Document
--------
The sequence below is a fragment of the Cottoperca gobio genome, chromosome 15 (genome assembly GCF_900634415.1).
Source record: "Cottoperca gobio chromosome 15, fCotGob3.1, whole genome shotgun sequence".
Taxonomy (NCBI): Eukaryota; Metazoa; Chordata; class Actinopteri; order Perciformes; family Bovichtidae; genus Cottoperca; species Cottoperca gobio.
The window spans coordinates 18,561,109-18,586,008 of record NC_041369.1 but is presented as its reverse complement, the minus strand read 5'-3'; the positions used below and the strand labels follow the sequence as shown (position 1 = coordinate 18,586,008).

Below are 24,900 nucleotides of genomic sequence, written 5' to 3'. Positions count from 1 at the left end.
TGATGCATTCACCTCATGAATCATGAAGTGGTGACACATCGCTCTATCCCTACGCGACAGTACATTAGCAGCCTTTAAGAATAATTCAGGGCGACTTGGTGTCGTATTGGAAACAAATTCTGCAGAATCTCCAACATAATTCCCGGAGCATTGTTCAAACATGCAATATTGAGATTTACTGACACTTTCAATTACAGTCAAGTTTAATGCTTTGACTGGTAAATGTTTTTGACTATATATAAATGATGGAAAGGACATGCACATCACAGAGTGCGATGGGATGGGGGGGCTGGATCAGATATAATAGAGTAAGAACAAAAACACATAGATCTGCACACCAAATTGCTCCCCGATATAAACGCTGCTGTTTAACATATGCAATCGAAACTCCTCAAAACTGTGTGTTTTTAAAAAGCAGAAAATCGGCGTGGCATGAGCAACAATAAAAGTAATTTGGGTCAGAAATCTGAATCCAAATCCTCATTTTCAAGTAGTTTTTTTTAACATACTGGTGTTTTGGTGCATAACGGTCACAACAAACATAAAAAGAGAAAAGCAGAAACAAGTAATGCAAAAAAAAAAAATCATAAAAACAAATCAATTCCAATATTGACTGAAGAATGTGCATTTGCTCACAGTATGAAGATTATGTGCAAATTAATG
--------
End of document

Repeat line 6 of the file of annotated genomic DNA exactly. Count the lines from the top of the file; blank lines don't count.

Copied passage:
TGATGCATTCACCTCATGAATCATGAAGTGGTGACACATCGCTCTATCCCTACGCGACAGTACATTAGCAGCCTTTAAGAATAATTCAGGGCGACTTGGTGTCGTATTGGAAACAAATTCTGCAGAATCTCCAACATAATTCCCGGAGCATTGTTCAAACATGCAATATTGAGATTTACTGACACTTTCAATTACAGTCAAGTTTAATGCTTTGACTGGTAAATGTTTTTGACTATATATAAATGATGGAAAGGACATGCACATCACAGAGTGCGATGGGATGGGGGGGCTGGATCAGATATAATAGAGTAAGAACAAAAACACATAGATCTGCACACCAAATTGCTCCCCGATATAAACGCTGCTGTTTAACATATGCAATCGAAACTCCTCAAAACTGTGTGTTTTTAAAAAGCAGAAAATCGGCGTGGCATGAGCAACAATAAAAGTAATTTGGGTCAGAAATCTGAATCCAAATCCTCATTTTCAAGTAGTTTTTTTTAACATACTGGTGTTTTGGTGCATAACGGTCACAACAAACATAAAAAGAGAAAAGCAGAAACAAGTAATGCAAAAAAAAAAAATCATAAAAACAAATCAATTCCAATATTGACTGAAGAATGTGCATTTGCTCACAGTATGAAGATTATGTGCAAATTAATG